Forced Evictions in the Port Harcourt Waterfronts.

Chidi Ekiyor, 15 years old, has been sleeping under a flyover since the demolition of the house he shared with his aunt in Njemanze. Chidi told Amnesty International that he has been arrested five times since he lost his home. Most nights he and the other boys are harassed by police or older boys who steal their money or beat them.

“Cash is the problem,” Charity Roberts a primary school teacher who lives in a property marked for demolition told Amnesty International. “Right now people don’t even have enough to eat. How will they relocate? There are some people [whose livelihood depends on] the waterside [fishing etc]. What would they do?”

The Rivers state government claims to have undertaken a buy-out scheme, purchasing all the properties on the waterfront and paying owners a replacement value for them. Under this scheme however, tenants, who make up the vast majority of the waterside population, are completely ignored and can claim no entitlements. House owners who do not want to sell their houses are also given no alternative. Continue reading

UN Report Whitewashes Mass Murder, Ecocide by Shell Oil and Nigerian Government

For more than 50 years, the Royal Dutch Shell corporation and its Nigerian government partners have inflicted the world’s worst oil pollution on the people of the Niger River Delta. Now, the United Nations squanders its dwindling prestige to help whitewash the vast environmental and human rights crime. According to a UN report, the Nigerian people are to blame for soaking the Delta in 9 to 13 million barrels of oil.

A Black Agenda Radio commentary by Glen Ford

Click on this link:20100825_gf_NigeriaOil.mp3

“The United Nations has attempted to facilitate a corporate-government cover-up of monumental dimensions.

In July of last year, Amnesty International released a report, documenting the vast environmental and human rights degradations imposed on the people of the Niger River Delta by 50 years of oil exploration and production. Amnesty International sent a letter to Peter Voser, the newly appointed CEO of Royal Dutch Shell, the dominant company in the Delta oil fields, asking him to “come clean” on the “failures and poor practice” of both Shell and the Nigerian government. A little over a year later, Royal Dutch Shell and the Nigerian government have presented their answer, in the form of a monstrous whitewash produced in collusion with an agency of the United Nations. Continue reading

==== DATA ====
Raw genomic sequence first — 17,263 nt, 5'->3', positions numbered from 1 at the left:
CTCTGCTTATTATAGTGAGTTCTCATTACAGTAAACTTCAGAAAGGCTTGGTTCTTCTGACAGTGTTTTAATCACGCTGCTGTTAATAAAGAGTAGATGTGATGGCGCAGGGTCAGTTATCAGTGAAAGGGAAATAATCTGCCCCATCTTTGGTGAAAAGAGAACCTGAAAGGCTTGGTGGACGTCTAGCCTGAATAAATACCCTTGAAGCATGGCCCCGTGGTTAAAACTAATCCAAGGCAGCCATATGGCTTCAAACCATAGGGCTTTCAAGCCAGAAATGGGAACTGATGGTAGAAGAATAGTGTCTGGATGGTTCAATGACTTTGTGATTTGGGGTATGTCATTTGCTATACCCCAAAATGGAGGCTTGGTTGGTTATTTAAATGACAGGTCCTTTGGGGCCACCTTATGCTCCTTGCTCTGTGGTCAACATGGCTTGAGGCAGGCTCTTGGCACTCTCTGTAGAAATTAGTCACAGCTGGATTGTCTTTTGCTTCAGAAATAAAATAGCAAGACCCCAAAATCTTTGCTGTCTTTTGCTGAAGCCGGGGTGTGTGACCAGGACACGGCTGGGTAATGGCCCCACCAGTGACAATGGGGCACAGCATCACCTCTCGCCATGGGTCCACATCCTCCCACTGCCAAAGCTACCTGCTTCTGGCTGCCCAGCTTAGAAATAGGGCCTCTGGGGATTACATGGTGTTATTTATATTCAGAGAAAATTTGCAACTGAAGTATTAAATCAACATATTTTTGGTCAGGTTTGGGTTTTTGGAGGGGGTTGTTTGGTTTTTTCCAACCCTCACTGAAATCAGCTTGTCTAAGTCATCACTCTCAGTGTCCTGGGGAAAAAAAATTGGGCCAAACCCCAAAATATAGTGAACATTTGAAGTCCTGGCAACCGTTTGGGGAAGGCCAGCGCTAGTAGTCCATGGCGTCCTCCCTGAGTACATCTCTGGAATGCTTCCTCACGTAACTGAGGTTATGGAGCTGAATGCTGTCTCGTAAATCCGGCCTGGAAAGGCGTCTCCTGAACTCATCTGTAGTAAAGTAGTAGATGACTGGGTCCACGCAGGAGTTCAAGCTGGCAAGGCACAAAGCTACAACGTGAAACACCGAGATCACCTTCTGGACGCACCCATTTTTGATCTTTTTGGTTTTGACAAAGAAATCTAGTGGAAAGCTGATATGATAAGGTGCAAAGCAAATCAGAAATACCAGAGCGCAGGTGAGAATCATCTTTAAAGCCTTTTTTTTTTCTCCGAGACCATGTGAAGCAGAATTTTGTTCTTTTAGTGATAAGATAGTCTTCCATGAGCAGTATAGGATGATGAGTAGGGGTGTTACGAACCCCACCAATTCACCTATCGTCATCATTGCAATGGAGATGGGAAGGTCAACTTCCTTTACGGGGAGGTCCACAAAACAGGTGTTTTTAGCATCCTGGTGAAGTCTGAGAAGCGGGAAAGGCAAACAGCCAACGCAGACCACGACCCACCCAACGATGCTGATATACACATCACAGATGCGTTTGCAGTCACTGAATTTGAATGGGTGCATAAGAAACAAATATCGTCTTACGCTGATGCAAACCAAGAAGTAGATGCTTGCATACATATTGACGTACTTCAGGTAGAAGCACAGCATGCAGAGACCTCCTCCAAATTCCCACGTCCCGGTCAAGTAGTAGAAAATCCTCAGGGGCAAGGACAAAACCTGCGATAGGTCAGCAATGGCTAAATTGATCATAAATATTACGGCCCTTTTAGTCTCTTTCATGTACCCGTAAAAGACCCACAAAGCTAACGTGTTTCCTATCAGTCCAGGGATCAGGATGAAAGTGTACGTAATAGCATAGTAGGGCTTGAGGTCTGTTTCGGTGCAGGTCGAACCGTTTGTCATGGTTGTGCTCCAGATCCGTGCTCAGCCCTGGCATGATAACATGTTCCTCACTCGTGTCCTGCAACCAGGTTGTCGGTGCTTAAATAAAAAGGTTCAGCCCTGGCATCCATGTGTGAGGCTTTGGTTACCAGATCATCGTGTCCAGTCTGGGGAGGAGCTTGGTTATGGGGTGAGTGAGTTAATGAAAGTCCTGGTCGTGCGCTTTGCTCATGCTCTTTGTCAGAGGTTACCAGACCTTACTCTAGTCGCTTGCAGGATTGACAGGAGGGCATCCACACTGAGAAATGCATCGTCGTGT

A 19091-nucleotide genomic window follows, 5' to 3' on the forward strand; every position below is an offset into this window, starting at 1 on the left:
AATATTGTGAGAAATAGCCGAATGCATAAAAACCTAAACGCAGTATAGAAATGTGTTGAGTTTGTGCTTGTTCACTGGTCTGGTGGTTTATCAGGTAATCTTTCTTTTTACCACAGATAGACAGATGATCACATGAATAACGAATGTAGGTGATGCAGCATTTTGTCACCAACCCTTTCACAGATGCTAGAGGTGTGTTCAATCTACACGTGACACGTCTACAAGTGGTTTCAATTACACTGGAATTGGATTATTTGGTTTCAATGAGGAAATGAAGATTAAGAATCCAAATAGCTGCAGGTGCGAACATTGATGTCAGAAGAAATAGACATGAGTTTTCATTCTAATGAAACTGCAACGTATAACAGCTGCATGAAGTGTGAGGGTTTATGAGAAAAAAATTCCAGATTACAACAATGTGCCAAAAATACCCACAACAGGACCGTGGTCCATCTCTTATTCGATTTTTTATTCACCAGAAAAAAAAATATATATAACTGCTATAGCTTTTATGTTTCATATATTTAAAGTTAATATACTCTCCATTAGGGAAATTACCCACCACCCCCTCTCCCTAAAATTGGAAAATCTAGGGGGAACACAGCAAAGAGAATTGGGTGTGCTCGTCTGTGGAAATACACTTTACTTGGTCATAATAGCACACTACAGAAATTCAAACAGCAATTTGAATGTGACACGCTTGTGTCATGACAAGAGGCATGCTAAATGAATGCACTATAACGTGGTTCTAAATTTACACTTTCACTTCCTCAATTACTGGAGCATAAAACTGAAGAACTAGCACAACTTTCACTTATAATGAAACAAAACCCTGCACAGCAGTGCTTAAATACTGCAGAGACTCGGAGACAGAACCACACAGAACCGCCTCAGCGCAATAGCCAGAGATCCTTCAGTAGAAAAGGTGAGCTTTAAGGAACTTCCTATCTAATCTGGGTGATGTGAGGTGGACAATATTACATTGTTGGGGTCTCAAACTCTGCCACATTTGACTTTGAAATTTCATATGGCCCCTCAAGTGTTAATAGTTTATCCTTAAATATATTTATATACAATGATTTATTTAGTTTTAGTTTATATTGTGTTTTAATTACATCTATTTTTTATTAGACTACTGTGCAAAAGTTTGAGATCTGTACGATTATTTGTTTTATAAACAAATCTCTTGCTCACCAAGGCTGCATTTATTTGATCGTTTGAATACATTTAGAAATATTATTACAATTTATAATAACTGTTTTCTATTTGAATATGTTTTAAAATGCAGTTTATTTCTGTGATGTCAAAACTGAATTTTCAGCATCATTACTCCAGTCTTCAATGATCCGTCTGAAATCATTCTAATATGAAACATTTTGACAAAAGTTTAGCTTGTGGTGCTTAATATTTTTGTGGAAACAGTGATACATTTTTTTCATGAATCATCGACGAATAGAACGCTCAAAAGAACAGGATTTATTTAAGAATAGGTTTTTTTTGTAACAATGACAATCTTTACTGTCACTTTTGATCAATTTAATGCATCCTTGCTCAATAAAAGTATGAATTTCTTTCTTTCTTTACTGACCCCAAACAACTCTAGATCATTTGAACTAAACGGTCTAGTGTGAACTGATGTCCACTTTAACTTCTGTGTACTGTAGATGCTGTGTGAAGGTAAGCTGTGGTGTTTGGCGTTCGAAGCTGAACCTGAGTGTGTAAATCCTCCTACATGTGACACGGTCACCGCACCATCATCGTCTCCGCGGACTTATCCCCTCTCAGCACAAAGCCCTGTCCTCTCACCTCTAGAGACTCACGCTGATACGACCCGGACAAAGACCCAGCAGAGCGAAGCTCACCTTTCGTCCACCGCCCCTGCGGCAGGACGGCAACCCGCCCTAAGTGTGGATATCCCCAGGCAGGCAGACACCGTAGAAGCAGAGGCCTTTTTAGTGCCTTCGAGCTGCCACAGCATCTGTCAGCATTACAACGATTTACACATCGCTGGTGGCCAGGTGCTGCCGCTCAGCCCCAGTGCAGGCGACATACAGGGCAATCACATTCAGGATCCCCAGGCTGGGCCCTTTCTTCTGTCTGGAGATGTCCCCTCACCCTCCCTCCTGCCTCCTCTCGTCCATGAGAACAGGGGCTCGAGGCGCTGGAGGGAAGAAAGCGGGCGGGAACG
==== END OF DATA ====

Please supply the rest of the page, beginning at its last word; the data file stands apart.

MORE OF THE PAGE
Nigeria: Shell Threatens to Invoke Force Majeure

Muhammad Bello

20 August 2010

Port Harcourt — The Shell Petroleum Company has reiterated its intention to invoke force majeure in the Niger Delta region as a result of the recent destruction of two of its pipelines in Cawthorne Channel, Rivers State.

Precious Okolobo, the company’s spokesperson, warned that the company may not meet its contractual obligations on the Bonny Light crude.

“The force majeure we declared is effective from August 16. By this, it means that the company is invoking the legal clause that frees it from its obligations due to events beyond its control. The crude deferment followed attacks on and crude oil theft from our Cawthorne Channel in Eastern Niger Delta”, he added.

Over the weekend, He lamented that there were three separate attacks on its pipelines between August 1 and August 12, forcing the company to halt production.

Shell, Nigeria’s biggest operator in the oil sector, produced an average of 629,000 barrels per day last year as against 850,000 barrels in 2008.

AllAfrica – All the Time

Nigerian women block gas pipeline


Lagos – A group of Nigerian women in the country’s oil-rich south said on Friday they had blocked access to a Chevron natural gas pipeline to protest poor living conditions in their community.

Women from the Ugborodo community in Delta State want Chevron to provide access to electricity and address damage to the environment, community leader Thomas Ereyitomi said.

“They are not allowing access to the plant and to allow any form of operation to go on,” he said of the protesters.

“It is immoral for Chevron not to provide basic amenities in a community in which they operate and generate money.”

Chevron officials declined to comment, saying they would issue a statement later.

Ereyitomi did not provide the number of people taking part in the protest, but claimed that it involved all women from the community.

A similar protest last month was abandoned following a promise from the Delta State government to look into the community’s grievances.